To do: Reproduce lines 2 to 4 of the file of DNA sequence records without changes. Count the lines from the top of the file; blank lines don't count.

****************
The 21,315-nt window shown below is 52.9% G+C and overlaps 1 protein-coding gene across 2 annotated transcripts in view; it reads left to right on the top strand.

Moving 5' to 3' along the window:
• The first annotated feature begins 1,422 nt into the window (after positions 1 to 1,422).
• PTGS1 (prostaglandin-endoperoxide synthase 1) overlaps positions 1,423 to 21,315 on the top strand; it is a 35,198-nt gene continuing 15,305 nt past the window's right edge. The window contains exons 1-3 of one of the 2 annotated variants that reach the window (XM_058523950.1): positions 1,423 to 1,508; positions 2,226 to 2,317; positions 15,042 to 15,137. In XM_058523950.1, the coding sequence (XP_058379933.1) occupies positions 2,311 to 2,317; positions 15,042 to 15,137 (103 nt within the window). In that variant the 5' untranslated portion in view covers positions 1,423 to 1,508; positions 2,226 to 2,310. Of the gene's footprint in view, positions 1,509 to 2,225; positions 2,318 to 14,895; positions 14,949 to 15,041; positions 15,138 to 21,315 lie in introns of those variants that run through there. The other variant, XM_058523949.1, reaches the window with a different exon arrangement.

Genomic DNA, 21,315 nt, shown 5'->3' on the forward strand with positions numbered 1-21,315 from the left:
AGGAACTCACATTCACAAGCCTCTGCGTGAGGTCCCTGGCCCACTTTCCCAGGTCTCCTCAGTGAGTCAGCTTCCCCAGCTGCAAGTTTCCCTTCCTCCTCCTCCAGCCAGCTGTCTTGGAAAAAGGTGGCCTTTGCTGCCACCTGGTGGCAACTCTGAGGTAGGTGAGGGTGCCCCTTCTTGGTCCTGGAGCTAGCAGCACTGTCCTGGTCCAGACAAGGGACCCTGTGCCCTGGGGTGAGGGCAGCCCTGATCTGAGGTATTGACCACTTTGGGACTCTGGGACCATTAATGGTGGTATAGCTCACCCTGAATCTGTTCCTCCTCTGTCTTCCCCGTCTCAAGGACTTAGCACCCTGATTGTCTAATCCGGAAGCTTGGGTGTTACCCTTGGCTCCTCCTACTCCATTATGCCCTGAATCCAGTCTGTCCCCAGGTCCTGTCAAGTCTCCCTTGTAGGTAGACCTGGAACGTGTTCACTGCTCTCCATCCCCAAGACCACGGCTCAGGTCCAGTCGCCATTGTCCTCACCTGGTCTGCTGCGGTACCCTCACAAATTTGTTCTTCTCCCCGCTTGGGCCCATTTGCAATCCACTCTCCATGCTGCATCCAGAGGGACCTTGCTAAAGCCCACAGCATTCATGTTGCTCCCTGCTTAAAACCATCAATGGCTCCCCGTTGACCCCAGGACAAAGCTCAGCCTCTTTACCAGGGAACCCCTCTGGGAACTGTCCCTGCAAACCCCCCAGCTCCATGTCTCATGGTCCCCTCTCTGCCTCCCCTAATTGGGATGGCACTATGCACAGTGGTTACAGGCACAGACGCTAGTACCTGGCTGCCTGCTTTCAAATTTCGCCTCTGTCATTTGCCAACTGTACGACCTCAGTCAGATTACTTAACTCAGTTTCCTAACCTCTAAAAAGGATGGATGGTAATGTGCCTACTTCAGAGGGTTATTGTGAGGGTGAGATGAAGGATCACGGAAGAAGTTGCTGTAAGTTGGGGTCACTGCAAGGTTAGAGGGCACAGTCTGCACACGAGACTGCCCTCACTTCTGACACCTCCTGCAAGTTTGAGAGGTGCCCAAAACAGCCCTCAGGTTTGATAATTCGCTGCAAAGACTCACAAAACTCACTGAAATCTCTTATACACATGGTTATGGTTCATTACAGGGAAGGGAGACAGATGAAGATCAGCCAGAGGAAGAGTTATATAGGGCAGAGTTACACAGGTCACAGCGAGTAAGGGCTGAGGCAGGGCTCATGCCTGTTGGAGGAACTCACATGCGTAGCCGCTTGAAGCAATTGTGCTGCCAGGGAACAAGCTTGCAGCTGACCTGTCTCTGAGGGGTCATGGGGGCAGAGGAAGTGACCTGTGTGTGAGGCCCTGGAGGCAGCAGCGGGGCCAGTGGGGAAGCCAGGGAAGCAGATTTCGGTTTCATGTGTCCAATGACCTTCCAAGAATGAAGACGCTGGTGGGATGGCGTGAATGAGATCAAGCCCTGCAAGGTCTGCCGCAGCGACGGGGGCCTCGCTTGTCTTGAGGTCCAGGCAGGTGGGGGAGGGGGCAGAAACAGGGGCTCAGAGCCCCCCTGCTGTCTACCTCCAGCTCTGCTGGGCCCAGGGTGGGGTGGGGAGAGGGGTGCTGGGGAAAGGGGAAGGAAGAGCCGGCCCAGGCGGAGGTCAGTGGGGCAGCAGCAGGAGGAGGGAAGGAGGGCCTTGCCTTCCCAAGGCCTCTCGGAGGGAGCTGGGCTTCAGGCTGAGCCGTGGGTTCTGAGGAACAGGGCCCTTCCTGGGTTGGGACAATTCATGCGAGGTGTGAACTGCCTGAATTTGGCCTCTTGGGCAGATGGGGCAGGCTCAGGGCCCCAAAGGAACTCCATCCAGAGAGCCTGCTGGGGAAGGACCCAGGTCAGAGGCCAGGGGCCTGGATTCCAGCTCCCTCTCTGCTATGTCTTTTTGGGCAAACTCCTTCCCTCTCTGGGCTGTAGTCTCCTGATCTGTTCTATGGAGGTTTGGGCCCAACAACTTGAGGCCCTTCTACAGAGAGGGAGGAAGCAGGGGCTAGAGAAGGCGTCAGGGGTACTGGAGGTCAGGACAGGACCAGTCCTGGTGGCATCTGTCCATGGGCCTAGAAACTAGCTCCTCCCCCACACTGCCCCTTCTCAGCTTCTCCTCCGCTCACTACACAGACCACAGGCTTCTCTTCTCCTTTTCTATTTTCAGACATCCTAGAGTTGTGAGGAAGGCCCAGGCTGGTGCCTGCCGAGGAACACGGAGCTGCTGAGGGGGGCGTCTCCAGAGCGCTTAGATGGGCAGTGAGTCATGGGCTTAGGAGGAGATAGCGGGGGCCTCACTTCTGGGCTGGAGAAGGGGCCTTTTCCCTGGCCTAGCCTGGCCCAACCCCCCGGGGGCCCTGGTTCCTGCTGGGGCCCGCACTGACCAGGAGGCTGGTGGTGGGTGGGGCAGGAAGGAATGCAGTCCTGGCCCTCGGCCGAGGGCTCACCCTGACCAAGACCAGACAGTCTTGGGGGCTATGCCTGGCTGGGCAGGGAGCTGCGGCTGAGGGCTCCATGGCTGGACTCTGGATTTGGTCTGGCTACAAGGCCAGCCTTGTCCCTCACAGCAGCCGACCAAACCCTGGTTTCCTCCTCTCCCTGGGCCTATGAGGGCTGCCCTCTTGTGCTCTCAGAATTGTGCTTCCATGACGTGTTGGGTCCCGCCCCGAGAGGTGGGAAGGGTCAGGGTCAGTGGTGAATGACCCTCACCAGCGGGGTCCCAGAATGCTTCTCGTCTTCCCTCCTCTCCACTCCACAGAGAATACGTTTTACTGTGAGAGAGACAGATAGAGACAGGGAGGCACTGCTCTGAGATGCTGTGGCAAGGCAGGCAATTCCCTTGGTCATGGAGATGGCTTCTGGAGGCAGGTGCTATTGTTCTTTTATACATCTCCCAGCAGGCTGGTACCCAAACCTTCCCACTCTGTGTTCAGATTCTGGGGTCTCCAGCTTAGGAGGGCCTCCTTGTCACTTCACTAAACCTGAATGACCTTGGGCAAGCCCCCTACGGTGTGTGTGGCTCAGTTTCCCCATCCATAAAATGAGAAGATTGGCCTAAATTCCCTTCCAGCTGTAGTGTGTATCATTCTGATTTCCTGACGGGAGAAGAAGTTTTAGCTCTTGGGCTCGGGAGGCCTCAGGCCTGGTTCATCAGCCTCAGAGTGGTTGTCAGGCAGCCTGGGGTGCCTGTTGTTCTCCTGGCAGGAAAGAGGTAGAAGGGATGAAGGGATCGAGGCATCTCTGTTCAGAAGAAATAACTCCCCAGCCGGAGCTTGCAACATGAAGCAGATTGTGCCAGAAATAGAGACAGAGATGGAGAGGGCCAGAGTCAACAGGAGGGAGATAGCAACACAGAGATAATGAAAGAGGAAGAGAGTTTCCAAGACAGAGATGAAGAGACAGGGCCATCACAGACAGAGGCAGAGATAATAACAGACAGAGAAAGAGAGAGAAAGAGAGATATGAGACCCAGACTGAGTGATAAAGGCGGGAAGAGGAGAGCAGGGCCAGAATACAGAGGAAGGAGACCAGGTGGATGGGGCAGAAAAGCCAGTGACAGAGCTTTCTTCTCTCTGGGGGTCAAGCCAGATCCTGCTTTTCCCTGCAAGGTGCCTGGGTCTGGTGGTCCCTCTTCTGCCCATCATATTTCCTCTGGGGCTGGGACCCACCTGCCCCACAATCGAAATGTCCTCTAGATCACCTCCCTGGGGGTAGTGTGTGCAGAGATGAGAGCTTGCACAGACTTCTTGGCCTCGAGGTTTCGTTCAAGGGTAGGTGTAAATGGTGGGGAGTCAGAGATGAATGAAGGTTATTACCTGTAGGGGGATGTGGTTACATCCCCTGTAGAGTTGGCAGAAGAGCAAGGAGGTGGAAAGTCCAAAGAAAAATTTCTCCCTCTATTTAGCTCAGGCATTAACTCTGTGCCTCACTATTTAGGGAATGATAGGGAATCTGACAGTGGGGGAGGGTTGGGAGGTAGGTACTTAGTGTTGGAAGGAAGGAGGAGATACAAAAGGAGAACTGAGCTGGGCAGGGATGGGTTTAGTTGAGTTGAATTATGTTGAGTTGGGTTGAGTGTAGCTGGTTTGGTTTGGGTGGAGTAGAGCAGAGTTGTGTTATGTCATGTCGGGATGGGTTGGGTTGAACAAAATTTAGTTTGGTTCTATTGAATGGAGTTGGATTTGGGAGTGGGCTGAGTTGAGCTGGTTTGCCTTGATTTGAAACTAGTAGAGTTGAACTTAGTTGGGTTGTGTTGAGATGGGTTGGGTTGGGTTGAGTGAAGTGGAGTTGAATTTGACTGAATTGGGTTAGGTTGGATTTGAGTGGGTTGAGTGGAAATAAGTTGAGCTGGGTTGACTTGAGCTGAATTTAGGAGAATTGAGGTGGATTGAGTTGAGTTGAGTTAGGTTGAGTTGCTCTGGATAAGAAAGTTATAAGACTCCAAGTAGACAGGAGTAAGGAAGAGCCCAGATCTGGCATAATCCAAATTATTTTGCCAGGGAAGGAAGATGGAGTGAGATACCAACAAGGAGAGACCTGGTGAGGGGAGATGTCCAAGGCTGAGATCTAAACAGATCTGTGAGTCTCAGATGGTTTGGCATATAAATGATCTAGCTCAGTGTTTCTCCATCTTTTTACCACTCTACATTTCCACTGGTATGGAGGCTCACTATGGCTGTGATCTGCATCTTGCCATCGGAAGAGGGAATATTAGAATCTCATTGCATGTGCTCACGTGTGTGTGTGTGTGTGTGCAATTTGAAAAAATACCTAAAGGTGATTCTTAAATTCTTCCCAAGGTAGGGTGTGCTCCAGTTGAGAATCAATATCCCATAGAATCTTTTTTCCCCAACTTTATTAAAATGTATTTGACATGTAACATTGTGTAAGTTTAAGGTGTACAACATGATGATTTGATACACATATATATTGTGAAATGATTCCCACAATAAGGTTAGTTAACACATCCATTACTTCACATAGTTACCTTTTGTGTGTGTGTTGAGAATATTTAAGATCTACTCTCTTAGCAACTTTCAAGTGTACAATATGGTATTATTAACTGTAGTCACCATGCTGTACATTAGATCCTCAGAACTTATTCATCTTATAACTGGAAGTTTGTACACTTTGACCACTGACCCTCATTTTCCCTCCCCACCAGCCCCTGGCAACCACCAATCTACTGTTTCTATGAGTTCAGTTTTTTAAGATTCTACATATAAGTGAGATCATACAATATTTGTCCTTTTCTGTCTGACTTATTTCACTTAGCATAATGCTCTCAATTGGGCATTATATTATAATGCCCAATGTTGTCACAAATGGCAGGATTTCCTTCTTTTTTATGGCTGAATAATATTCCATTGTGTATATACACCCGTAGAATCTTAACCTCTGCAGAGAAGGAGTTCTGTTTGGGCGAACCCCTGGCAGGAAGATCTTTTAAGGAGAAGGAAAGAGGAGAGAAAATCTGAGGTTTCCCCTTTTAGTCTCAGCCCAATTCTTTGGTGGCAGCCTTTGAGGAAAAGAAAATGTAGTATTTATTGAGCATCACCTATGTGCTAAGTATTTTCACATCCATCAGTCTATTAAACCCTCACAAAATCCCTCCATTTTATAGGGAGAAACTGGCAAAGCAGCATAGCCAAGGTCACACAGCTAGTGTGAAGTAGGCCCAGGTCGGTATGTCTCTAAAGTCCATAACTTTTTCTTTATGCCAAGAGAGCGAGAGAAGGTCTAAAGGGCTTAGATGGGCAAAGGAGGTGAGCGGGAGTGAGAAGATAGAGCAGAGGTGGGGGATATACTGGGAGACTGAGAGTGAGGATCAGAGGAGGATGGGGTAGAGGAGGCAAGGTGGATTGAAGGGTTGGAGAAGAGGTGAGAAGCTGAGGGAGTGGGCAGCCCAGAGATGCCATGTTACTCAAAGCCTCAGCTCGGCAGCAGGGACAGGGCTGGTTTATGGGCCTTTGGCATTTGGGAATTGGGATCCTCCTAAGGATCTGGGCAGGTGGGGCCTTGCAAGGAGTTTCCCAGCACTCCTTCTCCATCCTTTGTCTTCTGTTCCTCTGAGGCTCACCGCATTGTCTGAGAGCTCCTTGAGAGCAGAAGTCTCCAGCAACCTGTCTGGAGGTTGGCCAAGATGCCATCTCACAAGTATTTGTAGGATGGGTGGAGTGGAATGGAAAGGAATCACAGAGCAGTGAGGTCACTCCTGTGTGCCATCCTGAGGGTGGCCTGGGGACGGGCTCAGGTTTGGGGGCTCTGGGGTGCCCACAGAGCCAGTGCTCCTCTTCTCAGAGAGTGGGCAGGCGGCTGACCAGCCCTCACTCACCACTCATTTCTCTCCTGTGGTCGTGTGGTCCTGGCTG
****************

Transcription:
Moving 5' to 3' along the window:
• The first annotated feature begins 1,422 nt into the window (after positions 1 to 1,422).
• PTGS1 (prostaglandin-endoperoxide synthase 1) overlaps positions 1,423 to 21,315 on the top strand; it is a 35,198-nt gene continuing 15,305 nt past the window's right edge. The window contains exons 1-3 of one of the 2 annotated variants that reach the window (XM_058523950.1): positions 1,423 to 1,508; positions 2,226 to 2,317; positions 15,042 to 15,137. In XM_058523950.1, the coding sequence (XP_058379933.1) occupies positions 2,311 to 2,317; positions 15,042 to 15,137 (103 nt within the window). In that variant the 5' untranslated portion in view covers positions 1,423 to 1,508; positions 2,226 to 2,310. Of the gene's footprint in view, positions 1,509 to 2,225; positions 2,318 to 14,895; positions 14,949 to 15,041; positions 15,138 to 21,315 lie in introns of those variants that run through there. The other variant, XM_058523949.1, reaches the window with a different exon arrangement.